Global team including NU professors wins $15 million to improve newborn survival in Africa


Daily file photo by Katie Pach

Northwestern’s Feinberg School of Medicine in downtown Chicago. Two Feinberg professors are part of a team tackling newborn mortality in Africa, which was selected as one of four finalists in a national competition.

Alane Lim, Reporter

Two Northwestern professors are part of a team that recently won $15 million to increase survival rates for newborn babies in Africa.

Feinberg and McCormick Prof. Robert Murphy and Kellogg Prof. Kara Palamountain are both members of NEST360°, a global group of experts that was selected as one of four finalists in the national MacArthur Foundation’s first 100&Change competition. The competition’s senior program officer Kristen Molyneaux said it aimed to award an organization that solved any critical problem in the modern world.

NEST360° — which also includes team members from Rice University, the University of Malawi, the London School of Hygiene & Tropicalal Medicine and 3rd Stone Design — is a collaborative effort that aims to improve the survival of African newborns by providing durable technologies and improving healthcare training, education and access.

Murphy said the goal of the project is to improve newborn survival in Africa by at least 50 percent.

“This is a project in sub-Saharan Africa where infant mortality, specifically … death before one month of age, is really high, and most of these babies are dying of preventable causes,” Murphy said.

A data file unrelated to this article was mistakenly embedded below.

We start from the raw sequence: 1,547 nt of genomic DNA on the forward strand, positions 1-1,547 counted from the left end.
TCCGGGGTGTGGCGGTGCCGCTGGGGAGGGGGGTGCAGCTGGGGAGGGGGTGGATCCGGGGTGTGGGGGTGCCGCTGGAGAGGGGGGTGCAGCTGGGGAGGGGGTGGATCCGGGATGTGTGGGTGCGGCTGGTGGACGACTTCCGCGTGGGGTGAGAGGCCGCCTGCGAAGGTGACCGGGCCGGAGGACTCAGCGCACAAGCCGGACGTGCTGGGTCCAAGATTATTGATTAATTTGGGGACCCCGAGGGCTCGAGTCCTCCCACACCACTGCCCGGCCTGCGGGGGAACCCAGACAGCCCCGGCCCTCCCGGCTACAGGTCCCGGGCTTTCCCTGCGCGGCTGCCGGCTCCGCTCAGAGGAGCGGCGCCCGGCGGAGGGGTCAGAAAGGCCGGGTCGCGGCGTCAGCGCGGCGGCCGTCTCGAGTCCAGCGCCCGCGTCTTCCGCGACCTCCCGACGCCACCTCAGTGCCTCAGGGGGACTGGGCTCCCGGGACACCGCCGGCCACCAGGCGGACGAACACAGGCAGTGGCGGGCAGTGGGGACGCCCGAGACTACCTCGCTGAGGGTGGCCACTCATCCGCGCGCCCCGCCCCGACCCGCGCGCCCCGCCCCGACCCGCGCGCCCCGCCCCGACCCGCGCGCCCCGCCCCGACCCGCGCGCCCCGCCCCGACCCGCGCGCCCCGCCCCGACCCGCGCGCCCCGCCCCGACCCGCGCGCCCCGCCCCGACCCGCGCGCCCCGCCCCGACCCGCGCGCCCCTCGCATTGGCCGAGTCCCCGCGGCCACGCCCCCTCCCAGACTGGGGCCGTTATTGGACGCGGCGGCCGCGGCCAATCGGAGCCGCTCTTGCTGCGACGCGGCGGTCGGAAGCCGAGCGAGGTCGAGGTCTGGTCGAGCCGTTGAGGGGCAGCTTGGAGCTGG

Many of these deaths can be prevented with basic care that many places in the region don’t have, he added.

Kristen Mack, 100&Change’s communications officer, said the proposals were judged on four criteria: whether the proposal was meaningful, feasible, verifiable and durable.

Molyneaux added that although the competition originally aimed to award $100 million to the winner, all the groups were “so strong” that the foundation decided to give $15 million to each of the other finalists as well.

“The hope from the board was that those additional $15 million grants would be a good catalyst for other donors (to) close the gap between the 15 million we provided and the 100 million that the organization had put forward,” she said.

Murphy said team members have worked on almost 20 technologies for NEST360° so far, including a syringe pump that injects fluids into the body at an optimal rate and an airway pressure machine that pumps oxygen to the lungs.

He added that the technologies were built to withstand the African environment, so they are sturdier, less impacted by dust and can operate on a battery if the electric grid is unstable. Other aspects of NEST360° include developing diagnostic tests and training healthcare workers, he added.

“You really have to get a team of people in there to show the staff exactly how it works, to troubleshoot and then to be available to answer questions after they implement the devices and the tests,” Murphy said. “(Hospitals) should be able to handle (this) stuff and the reason they haven’t is because they don’t have the resources.”

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